Thursday, 9 November 2017

REVIEW: The Retreat at the Park Theatre

The Park Theatre programmes its two venues to appeal to a wide audience demographic in the Finsbury Park borough . This year we have seen a diverse mix including Hot Coals' wordless comedy "Finders Keepers", Giles Brandreth's cut down "Hamlet" and the strange goings on of Orford Ness in " Fishskin Trousers". On this occasion "The Retreat" a first stage play by Sam Bain targets the fans of TV comedy shows Peep Show ,Fresh meat and Gimme Gimme Gimme with its sophomoric base comedy. It is directed by Kathy Burke who has a fine comedy touch.

The opening sounds of the toll of bells and bird calls with muted light streaming through the small window effectively places us in a remote location.From my vantage point perched high up in the circle, peering down like a Scottish eagle hovering over a rather large basically furnished Scottish crofters hut, we meet Luke, a successful city trader.He has decided to covert to Buddhism and has travelled north to prepare sending his older brother,Tony, a postcard "Starting Retreat, please pay bills and redirect post". Tony smells a rat and can't understand why he would give up a life where "you were probably getting hooker Nectar points".

Luke is played by Samuel Anderson, a former Dr Who time traveller, with sincerity and ultimately love for his fellow humans and is a likeable if confused man. We never quite believe why he is there. His older brother, Tony, is played by Adam Deacon as the immature weak indulgent London lad who works for deliveroo. He can't understand why anyone would abandon their London life but resents that Luke was the "golden boy". To him drugs are the answer," you should trying snorting pure MDMA, that really does make everything all right". They don't convince as brothers, just feel like odd flatmates.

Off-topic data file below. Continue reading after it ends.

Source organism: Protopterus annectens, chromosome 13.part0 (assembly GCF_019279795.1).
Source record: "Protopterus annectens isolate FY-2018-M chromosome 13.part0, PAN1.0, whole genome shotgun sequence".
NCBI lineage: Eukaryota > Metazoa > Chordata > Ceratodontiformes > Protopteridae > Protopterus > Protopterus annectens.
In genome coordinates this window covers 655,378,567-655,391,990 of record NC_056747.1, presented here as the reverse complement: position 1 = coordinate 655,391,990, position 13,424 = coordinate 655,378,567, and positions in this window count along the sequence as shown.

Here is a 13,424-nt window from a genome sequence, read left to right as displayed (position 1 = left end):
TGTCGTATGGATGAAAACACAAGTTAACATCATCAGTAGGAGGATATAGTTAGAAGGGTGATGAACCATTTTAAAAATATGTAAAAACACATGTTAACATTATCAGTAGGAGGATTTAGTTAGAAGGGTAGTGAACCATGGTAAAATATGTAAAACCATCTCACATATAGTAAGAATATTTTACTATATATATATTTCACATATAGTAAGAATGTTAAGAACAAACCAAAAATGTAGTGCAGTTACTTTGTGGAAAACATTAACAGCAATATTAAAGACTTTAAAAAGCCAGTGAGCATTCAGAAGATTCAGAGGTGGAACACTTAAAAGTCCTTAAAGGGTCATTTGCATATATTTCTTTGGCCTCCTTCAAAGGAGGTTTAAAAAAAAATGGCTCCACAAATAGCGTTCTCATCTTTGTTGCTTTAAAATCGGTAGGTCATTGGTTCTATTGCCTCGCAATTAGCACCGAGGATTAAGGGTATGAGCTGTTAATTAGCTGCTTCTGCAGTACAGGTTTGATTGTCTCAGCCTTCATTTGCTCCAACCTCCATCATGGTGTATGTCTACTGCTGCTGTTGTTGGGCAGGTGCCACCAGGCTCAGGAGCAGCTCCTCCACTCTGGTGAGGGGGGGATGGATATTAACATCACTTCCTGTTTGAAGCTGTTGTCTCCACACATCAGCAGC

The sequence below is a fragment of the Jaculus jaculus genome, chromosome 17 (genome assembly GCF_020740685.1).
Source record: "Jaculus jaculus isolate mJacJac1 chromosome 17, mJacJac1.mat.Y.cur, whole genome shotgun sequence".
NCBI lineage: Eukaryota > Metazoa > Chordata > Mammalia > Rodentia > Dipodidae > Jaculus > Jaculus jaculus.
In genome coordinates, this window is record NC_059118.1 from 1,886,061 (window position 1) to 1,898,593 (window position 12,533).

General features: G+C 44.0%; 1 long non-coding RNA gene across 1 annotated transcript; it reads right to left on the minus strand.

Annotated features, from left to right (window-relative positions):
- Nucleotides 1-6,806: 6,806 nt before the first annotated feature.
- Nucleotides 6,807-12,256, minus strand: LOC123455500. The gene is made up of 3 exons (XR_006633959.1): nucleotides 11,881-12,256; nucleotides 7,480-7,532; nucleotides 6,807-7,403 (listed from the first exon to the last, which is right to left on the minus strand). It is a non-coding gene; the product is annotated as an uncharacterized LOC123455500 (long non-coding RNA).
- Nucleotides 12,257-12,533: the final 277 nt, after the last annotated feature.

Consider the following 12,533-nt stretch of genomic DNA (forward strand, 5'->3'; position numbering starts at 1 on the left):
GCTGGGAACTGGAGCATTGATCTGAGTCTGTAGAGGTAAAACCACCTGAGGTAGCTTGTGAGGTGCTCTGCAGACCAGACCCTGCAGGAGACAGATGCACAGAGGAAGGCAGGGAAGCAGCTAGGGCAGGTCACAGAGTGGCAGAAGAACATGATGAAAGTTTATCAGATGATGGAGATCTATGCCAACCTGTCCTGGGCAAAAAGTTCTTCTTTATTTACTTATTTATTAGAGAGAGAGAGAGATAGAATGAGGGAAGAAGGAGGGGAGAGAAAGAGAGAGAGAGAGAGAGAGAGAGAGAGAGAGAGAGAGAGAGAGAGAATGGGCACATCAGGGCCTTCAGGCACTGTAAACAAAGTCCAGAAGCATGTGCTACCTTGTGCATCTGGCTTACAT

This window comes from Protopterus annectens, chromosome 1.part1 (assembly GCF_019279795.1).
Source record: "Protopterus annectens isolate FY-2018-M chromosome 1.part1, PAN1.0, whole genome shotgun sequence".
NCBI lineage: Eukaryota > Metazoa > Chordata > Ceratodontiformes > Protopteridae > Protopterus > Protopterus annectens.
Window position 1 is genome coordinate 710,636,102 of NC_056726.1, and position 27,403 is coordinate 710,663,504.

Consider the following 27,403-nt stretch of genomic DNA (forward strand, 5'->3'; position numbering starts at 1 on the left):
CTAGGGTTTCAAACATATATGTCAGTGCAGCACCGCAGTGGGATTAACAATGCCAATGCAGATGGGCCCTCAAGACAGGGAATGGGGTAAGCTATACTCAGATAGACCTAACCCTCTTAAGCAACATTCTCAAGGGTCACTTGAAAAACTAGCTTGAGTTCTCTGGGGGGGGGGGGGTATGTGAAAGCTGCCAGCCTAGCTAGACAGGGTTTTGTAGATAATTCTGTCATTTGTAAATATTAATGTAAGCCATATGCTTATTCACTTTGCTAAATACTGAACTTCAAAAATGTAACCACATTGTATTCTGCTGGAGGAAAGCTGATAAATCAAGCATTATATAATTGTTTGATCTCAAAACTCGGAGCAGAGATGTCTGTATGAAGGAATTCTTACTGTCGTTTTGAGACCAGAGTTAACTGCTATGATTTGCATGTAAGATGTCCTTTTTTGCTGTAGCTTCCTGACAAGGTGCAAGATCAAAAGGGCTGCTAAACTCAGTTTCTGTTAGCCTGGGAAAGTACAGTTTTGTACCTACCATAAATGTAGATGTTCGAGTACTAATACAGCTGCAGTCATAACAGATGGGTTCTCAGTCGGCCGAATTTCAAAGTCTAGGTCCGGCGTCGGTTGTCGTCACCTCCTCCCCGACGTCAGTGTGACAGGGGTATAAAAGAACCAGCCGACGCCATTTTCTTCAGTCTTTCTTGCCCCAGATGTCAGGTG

The third character in the triangle is Tara (played by Yasmine Akram) who runs the Centre and accepts that "most muggles don't understand retreat" but acknowledges that she is indulging in Buddhist cosplay. She is an attractive Irish girl and desperate to promote Buddhism. This sets up plenty of cheap religious jokes which had the first night giggling frequently such as future lives "like being Doctor Who without the daleks" or "so if I died, you'd sit around for hours praying for my soul?....That's really annoying". Tara explains "My green Tara
empowerment means I'm able to transform sexual desire into wisdom" but Tony just wants to "sign me up for your advanced shagitation course".

This could have been an interesting comedy about life choices ,addiction, about family ties and religious fervour and fraud but it is instead a ninety minute comedy sketch allowing Tony to unpleasantly dismiss the retreat, "Sorry sweetheart. Family comes first. F**k you and f**k all buddhists". It had the audience lapping up the jokes but left me feeling the talent behind the show wasted an opportunity to say something about spirituality versus materialism in the modern world.

Review by Nick Wayne 

Rating: ★★
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